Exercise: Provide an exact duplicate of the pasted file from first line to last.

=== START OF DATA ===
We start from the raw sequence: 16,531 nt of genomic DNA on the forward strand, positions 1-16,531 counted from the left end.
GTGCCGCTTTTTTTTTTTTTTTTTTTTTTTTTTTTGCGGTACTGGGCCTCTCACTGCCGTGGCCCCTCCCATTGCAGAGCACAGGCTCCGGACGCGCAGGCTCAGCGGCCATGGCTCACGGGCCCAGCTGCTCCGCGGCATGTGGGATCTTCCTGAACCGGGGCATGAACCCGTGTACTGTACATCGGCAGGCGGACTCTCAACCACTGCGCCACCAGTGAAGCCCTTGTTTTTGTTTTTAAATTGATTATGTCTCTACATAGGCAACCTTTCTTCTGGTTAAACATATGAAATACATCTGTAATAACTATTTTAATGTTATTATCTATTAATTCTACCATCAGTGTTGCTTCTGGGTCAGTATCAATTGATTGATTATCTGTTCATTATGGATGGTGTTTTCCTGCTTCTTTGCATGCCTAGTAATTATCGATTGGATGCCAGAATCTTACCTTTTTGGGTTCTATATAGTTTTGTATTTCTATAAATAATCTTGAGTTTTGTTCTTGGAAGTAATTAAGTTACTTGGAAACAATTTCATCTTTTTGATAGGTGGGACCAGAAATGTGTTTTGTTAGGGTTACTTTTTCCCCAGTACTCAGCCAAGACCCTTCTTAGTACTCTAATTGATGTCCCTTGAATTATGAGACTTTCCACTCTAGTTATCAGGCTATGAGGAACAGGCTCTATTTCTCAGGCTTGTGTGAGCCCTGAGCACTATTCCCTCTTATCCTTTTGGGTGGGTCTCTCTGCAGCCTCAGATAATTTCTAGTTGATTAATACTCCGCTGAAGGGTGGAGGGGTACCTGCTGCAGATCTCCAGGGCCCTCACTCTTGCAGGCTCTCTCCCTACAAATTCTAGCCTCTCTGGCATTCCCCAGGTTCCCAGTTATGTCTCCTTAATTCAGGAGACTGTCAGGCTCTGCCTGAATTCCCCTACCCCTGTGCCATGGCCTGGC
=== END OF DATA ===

We start from the raw sequence: 16,531 nt of genomic DNA on the forward strand, positions 1-16,531 counted from the left end.
GTGCCGCTTTTTTTTTTTTTTTTTTTTTTTTTTTTGCGGTACTGGGCCTCTCACTGCCGTGGCCCCTCCCATTGCAGAGCACAGGCTCCGGACGCGCAGGCTCAGCGGCCATGGCTCACGGGCCCAGCTGCTCCGCGGCATGTGGGATCTTCCTGAACCGGGGCATGAACCCGTGTACTGTACATCGGCAGGCGGACTCTCAACCACTGCGCCACCAGTGAAGCCCTTGTTTTTGTTTTTAAATTGATTATGTCTCTACATAGGCAACCTTTCTTCTGGTTAAACATATGAAATACATCTGTAATAACTATTTTAATGTTATTATCTATTAATTCTACCATCAGTGTTGCTTCTGGGTCAGTATCAATTGATTGATTATCTGTTCATTATGGATGGTGTTTTCCTGCTTCTTTGCATGCCTAGTAATTATCGATTGGATGCCAGAATCTTACCTTTTTGGGTTCTATATAGTTTTGTATTTCTATAAATAATCTTGAGTTTTGTTCTTGGAAGTAATTAAGTTACTTGGAAACAATTTCATCTTTTTGATAGGTGGGACCAGAAATGTGTTTTGTTAGGGTTACTTTTTCCCCAGTACTCAGCCAAGACCCTTCTTAGTACTCTAATTGATGTCCCTTGAATTATGAGACTTTCCACTCTAGTTATCAGGCTATGAGGAACAGGCTCTATTTCTCAGGCTTGTGTGAGCCCTGAGCACTATTCCCTCTTATCCTTTTGGGTGGGTCTCTCTGCAGCCTCAGATAATTTCTAGTTGATTAATACTCCGCTGAAGGGTGGAGGGGTACCTGCTGCAGATCTCCAGGGCCCTCACTCTTGCAGGCTCTCTCCCTACAAATTCTAGCCTCTCTGGCATTCCCCAGGTTCCCAGTTATGTCTCCTTAATTCAGGAGACTGTCAGGCTCTGCCTGAATTCCCCTACCCCTGTGCCATGGCCTGGC